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ThermoLab Trinity Ultra-Quiet CPU Cooler Review



/ 5 years ago

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ThermoLab may not be the first company that springs to mind when you think of a CPU cooler but that isn’t to say that they are a new company on the market. They have had a few major releases in past years including the phenomenal ThermoLab Baram which dethroned the legendary TRUE as the king of the cooling world back in 2009.

Their aim isn’t to flood the market with multiple coolers all in the same price band, but to work very hard on a particular cooler and make sure that they only have to release one which obliterates the competition. Today we will see if their latest cooler the ThermoLab Trinity lives up to the reputation its brothers have built for the brand.

The ThermoLab Trinity is a ‘standard’ design tower heatsink which fits every modern socket from Intel and AMD. It sports 4 6mm copper heatpipes positioned in a very unique orientation to offer “efficient heat exchange with minimal air resistance”. The base uses a heatpipe direct touch (H.D.T.) design to offer what ThermoLab claim is up to a huge 220W of heat dissipation. ThermoLab have decided to use a 130mm fan which can reach a maximum of 1800RPM to deliver effective airflow through the heatsink.

So is the Trinity ThermoLab’s new superstar and can it take the heat?

Specifications

[TABLE=class: grid]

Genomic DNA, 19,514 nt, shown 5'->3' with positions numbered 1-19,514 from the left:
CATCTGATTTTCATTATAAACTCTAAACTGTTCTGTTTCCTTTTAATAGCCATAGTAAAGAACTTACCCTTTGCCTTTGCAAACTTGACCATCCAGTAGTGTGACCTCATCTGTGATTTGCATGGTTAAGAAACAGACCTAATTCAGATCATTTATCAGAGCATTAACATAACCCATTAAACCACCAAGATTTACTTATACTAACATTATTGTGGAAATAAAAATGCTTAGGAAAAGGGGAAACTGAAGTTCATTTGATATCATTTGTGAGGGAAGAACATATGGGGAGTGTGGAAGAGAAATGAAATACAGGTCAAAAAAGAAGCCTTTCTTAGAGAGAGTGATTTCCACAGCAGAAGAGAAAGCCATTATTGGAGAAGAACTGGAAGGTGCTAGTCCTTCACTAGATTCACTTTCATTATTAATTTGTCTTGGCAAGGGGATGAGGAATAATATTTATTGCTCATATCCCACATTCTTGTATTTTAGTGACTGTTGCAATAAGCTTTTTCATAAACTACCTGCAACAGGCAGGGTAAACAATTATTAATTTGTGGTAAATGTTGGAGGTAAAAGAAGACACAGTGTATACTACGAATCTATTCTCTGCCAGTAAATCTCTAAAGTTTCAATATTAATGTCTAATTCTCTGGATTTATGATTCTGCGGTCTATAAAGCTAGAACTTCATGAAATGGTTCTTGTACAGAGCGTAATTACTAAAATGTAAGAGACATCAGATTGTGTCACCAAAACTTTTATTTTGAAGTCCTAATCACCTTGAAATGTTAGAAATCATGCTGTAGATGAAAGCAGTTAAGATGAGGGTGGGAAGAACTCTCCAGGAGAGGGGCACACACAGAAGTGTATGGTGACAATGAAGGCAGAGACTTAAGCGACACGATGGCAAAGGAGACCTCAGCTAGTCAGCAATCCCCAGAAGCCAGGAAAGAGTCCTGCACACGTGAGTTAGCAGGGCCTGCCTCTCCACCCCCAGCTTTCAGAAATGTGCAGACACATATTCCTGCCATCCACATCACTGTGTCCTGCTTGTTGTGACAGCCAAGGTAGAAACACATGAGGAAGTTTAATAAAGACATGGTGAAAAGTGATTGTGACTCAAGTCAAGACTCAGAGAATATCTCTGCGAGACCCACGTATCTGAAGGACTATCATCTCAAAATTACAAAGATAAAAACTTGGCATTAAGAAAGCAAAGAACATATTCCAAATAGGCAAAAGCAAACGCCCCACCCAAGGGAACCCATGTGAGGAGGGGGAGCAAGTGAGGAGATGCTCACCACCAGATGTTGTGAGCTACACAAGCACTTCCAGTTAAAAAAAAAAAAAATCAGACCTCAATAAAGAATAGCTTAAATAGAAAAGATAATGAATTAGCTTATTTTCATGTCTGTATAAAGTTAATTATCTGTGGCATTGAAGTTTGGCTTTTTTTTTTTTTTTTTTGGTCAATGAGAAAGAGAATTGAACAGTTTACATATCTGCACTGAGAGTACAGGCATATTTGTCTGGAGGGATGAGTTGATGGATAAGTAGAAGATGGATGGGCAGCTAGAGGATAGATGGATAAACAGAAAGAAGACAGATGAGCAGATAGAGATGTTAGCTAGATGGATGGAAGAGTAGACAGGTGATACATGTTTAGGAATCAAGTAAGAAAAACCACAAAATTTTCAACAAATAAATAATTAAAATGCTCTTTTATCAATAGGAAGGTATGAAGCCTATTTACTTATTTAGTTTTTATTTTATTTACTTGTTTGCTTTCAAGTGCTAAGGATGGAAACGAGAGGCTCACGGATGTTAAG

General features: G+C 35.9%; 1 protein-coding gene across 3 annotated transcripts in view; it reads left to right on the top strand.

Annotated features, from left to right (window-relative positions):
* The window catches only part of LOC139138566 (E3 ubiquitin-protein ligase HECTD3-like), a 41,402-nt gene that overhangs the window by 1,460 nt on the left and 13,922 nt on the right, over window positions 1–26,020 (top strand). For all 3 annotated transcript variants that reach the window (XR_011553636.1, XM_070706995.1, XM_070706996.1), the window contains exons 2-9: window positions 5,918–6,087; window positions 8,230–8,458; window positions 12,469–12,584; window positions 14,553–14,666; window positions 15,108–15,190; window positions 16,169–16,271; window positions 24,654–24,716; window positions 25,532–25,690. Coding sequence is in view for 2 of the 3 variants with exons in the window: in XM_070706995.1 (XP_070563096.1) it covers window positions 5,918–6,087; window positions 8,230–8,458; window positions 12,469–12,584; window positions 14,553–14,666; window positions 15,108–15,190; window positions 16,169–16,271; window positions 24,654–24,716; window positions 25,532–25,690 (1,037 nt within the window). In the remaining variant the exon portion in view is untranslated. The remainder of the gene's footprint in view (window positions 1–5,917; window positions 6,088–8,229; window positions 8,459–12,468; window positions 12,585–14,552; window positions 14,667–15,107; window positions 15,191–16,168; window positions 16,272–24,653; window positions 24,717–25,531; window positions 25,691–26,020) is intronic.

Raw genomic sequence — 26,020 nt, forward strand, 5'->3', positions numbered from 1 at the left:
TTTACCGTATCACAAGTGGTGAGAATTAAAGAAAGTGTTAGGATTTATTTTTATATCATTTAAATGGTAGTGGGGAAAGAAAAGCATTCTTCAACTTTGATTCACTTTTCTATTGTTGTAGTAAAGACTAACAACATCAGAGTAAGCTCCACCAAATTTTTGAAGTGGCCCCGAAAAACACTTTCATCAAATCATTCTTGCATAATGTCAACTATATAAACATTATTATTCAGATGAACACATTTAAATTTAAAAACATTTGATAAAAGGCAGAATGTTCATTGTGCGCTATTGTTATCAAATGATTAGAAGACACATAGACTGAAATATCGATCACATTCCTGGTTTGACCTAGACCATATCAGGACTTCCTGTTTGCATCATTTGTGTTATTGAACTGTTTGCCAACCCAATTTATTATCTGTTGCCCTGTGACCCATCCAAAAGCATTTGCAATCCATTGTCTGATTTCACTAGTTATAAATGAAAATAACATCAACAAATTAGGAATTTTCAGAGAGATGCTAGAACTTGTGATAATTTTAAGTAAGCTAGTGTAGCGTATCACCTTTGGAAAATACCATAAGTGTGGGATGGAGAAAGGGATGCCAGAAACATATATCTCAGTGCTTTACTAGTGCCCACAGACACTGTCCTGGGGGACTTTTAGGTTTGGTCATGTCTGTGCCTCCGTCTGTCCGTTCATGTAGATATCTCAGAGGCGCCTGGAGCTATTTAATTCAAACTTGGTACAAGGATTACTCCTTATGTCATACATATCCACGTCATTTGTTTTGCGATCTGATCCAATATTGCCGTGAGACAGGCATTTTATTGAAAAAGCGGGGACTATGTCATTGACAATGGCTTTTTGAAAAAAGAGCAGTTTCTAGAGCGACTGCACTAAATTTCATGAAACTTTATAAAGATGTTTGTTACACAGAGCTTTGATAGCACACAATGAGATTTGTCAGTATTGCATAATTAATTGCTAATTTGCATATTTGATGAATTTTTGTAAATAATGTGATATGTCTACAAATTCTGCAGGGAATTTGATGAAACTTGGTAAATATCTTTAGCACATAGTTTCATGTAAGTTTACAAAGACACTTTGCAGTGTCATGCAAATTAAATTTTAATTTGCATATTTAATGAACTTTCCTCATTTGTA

[TR]
[TD]Product Name[/TD]
[TD]TRINITY[/TD]
[/TR]
[TR]
[TD]Dimensions[/TD]
[TD]150 × 136 × 85mm (H x W x L)[/TD]
[/TR]
[TR]
[TD]Weight[/TD]
[TD]735g[/TD]
[/TR]
[TR]
[TD]Material[/TD]
[TD]Pure Copper and Pure Aluminium[/TD]
[/TR]
[TR]
[TD]Heatpipes[/TD]
[TD]Four 6mm diameter copper Heat Pipes(Sintered powder type)[/TD]
[/TR]
[TR]
[TD]Dissipation Area[/TD]
[TD]7,050 cm²[/TD]
[/TR]
[TR]
[TD]Thermal Grease[/TD]
[TD]Color : Gray / Thermal Conductivity : 4.0W/mK / Specific Gravity : 2.6 / Operating Temperature : 0~150℃ / Capacity : 2g[/TD]
[/TR]
[TR]
[TD]Fan Dimensions[/TD]
[TD]130 x 130 x 25mm, 4-pin PWM type[/TD]
[/TR]
[TR]
[TD]Fan Bearing Type[/TD]
[TD]Long Life Hypro Bearing[/TD]
[/TR]
[TR]
[TD]Fan Speed (PWM Duty)[/TD]
[TD]600 – 1,800rpm ± 10% (0-100%) / Performance Mode
600 – 1,200rpm ± 10% (0-100%) / Silent Mode : +SC3[/TD]
[/TR]
[TR]
[TD]Fan Noise Level[/TD]
[TD]16-32 dBA / Performance Mode
16-24 dBA / Silent Mode : +SC3[/TD]
[/TR]
[/TABLE]


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  • Eternalchaos

    Nice review, sadly if i had £35 for a cooler I would most likely buy a Cooler Master V6GT <span style="color: #3E7EB9;"> </span>

  • lucas4

    Eternalchaos;20563 wrote: Nice review, sadly if i had £35 for a cooler I would most likely buy a Cooler Master V6GT

    thanks :cool:. this price category is very competitive and unfortunately, i haven't had much experience with some of the competitors such as the V6GT.I would think the Trinity would gladly hold it's own against those coolers especially after seeing it demolish the Alpenfohn Matteron which is £10 more expensive and supposed to be a very competitive cooler.

  • Eternalchaos

    lucas4;20583 wrote: thanks :cool:. this price category is very competitive and unfortunately, i haven't had much experience with some of the competitors such as the V6GT.I would think the Trinity would gladly hold it's own against those coolers especially after seeing it demolish the Alpenfohn Matteron which is £10 more expensive and supposed to be a very competitive cooler.

    Yeah there are alot of coolers in the £30-40 price range which if you look around it may surprised you, for example Scan.co.uk: Cogage Arrow CPU Cooler (pick up a 140mm and you got a silverarrow)

  • lucas4

    Ye iv seen that cogage arrow and it is a great deal. Problem is that it causes so many space issues and its too tall for a lot cases. I would have been tempted to buy one a while ago otherwise :p!That is why I was so impressed with the ThermoLab cooler. it performs very well without a lot of the issues that the other good performers cause.